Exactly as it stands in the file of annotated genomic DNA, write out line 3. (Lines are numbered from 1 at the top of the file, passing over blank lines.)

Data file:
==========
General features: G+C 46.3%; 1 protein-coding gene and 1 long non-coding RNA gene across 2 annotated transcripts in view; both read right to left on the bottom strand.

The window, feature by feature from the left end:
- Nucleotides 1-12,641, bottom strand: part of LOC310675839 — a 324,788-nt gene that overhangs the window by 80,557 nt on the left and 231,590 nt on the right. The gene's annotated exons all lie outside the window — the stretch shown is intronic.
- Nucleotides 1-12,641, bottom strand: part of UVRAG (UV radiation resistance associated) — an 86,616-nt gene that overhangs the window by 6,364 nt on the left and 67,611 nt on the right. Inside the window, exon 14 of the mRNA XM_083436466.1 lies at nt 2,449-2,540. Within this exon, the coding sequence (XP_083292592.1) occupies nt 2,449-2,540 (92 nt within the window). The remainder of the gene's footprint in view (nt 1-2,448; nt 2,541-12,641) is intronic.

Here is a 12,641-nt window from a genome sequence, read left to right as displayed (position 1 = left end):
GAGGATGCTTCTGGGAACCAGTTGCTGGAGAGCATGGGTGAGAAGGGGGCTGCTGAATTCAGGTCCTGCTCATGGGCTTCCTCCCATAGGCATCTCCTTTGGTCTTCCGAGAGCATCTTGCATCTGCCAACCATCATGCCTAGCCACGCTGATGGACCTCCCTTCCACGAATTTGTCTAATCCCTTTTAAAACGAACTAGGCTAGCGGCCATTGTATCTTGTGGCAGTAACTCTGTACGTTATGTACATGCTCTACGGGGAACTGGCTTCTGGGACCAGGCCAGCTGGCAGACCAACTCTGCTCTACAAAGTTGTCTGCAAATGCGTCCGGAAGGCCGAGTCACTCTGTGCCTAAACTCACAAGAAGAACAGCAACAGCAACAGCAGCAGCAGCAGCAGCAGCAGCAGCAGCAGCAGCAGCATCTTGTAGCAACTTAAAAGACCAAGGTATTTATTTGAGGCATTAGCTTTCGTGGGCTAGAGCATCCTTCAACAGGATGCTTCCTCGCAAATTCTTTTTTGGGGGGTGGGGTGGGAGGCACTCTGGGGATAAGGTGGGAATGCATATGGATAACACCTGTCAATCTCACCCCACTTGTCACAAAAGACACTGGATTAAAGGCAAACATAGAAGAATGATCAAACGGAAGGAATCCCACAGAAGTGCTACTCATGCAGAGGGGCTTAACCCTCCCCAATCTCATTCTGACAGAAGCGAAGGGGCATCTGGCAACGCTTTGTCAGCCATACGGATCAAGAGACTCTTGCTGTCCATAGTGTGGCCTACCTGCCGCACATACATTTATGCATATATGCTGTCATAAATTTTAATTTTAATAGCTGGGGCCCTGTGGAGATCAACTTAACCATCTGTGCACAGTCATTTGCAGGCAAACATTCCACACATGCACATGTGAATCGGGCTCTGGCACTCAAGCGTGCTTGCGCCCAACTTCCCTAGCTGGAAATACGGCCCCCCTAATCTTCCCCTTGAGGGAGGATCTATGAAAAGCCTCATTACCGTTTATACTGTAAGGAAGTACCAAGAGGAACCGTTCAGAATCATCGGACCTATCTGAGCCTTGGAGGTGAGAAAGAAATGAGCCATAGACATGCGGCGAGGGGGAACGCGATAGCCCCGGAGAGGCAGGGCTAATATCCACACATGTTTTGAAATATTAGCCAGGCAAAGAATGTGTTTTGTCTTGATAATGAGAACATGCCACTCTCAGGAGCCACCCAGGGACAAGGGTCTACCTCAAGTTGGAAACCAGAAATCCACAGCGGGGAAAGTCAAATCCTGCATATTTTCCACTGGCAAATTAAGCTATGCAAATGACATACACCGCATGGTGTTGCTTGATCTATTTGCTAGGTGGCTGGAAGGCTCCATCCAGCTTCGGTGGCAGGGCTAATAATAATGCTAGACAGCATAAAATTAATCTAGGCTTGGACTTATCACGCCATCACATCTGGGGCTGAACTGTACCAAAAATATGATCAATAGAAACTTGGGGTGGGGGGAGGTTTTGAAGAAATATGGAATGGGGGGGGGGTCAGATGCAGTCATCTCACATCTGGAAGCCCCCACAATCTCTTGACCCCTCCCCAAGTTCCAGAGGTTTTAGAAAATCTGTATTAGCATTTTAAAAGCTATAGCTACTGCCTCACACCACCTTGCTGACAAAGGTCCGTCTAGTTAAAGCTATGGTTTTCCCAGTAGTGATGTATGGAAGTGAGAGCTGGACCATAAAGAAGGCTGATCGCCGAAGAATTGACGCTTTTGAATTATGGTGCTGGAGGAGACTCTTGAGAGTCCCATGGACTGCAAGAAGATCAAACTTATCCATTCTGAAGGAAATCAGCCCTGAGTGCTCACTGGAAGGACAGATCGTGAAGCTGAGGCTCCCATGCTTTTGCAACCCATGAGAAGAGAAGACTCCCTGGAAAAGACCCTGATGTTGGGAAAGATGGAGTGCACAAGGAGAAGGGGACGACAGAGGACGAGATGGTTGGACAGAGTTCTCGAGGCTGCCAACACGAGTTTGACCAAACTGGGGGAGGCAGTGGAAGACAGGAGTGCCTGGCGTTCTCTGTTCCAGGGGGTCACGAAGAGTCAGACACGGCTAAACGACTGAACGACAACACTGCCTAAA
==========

- Nucleotides 1-12,641, bottom strand: part of LOC310675839 — a 324,788-nt gene that overhangs the window by 80,557 nt on the left and 231,590 nt on the right. The gene's annotated exons all lie outside the window — the stretch shown is intronic.